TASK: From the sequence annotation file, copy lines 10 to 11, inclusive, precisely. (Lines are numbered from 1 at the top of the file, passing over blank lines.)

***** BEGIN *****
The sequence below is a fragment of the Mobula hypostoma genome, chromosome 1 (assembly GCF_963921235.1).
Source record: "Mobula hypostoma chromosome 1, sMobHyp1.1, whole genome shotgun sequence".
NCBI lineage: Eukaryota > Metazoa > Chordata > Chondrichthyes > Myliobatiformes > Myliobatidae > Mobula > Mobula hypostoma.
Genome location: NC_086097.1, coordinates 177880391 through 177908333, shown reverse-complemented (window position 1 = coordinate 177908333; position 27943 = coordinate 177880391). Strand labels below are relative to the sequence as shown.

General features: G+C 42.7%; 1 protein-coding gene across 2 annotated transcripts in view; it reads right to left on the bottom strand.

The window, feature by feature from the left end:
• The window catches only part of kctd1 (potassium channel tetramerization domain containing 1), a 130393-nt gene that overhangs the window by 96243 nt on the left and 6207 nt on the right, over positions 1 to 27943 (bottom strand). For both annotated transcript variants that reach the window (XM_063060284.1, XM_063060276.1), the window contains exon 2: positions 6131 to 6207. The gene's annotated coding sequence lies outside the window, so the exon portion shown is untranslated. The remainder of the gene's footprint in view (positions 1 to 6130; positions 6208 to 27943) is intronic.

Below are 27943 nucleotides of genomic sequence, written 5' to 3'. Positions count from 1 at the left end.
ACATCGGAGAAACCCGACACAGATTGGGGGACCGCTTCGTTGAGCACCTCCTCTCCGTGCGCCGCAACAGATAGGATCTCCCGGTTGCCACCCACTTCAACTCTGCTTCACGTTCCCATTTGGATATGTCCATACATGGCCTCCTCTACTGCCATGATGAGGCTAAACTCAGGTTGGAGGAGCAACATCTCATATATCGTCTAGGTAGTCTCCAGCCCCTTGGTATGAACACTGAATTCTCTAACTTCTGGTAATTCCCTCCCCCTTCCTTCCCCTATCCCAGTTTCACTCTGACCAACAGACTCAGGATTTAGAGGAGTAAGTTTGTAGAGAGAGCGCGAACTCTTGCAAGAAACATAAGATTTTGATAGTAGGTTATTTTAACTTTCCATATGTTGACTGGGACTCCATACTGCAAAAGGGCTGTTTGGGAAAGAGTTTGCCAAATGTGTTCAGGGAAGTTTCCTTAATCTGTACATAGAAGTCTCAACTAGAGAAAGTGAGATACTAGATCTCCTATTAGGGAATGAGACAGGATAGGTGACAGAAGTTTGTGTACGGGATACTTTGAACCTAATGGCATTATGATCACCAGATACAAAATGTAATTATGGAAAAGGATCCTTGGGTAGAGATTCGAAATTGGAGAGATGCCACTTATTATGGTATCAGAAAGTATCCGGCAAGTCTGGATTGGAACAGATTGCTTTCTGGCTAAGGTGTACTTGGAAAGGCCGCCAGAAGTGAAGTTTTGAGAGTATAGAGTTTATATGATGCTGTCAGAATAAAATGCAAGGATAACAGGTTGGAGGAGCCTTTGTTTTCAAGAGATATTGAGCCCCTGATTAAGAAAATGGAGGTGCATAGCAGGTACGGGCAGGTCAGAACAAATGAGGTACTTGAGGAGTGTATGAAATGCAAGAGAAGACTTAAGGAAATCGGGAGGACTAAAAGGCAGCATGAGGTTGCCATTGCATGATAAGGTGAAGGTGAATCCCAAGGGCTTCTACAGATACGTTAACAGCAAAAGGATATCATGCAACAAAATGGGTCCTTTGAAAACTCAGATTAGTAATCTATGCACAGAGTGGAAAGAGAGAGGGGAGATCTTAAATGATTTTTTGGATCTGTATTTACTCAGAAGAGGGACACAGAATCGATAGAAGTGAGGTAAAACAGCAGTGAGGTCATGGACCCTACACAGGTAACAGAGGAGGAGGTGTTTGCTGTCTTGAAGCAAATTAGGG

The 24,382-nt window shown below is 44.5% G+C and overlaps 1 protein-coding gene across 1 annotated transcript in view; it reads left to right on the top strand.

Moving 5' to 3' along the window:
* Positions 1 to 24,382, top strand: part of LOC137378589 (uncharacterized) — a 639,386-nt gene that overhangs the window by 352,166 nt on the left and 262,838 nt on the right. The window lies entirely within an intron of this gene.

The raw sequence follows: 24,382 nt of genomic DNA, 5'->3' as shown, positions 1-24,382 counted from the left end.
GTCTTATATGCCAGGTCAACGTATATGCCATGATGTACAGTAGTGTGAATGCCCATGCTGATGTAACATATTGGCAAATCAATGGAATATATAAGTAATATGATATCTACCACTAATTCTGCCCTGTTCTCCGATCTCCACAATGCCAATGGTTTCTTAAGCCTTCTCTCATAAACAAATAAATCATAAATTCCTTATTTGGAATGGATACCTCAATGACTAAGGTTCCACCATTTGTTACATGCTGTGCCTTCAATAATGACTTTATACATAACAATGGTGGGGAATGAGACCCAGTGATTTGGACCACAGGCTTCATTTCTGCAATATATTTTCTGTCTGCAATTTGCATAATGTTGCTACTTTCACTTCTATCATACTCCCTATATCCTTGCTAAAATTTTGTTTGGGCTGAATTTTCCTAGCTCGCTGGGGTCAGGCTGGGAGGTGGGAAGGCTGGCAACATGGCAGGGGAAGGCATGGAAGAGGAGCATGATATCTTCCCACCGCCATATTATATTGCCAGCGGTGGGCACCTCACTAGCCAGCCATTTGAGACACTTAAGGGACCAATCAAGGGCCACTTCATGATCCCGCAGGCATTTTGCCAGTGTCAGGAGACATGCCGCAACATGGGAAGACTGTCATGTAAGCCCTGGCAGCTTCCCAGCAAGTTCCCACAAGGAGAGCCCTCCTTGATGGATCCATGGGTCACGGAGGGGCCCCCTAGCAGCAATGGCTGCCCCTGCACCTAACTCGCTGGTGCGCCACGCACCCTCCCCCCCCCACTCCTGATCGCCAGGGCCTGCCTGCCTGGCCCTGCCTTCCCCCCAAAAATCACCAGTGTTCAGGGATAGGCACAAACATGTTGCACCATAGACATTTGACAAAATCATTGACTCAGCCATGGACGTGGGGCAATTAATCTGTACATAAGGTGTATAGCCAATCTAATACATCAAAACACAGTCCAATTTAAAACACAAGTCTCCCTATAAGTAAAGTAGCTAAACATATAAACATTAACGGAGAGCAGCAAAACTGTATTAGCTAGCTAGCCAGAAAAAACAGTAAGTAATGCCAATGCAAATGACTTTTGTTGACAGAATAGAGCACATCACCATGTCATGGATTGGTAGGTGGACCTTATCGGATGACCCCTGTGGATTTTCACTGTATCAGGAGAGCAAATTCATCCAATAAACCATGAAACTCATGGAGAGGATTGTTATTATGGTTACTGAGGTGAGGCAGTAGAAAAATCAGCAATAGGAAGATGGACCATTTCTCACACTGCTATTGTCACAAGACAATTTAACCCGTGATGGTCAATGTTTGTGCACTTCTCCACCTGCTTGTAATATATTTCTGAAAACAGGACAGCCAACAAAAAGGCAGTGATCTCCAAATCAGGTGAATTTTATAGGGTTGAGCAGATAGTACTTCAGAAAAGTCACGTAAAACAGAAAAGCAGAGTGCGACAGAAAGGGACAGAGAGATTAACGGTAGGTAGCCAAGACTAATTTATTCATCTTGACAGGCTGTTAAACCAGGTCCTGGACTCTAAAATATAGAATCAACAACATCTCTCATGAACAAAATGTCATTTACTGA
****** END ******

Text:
The 24,382-nt window shown below is 44.5% G+C and overlaps 1 protein-coding gene across 1 annotated transcript in view; it reads left to right on the top strand.

Moving 5' to 3' along the window: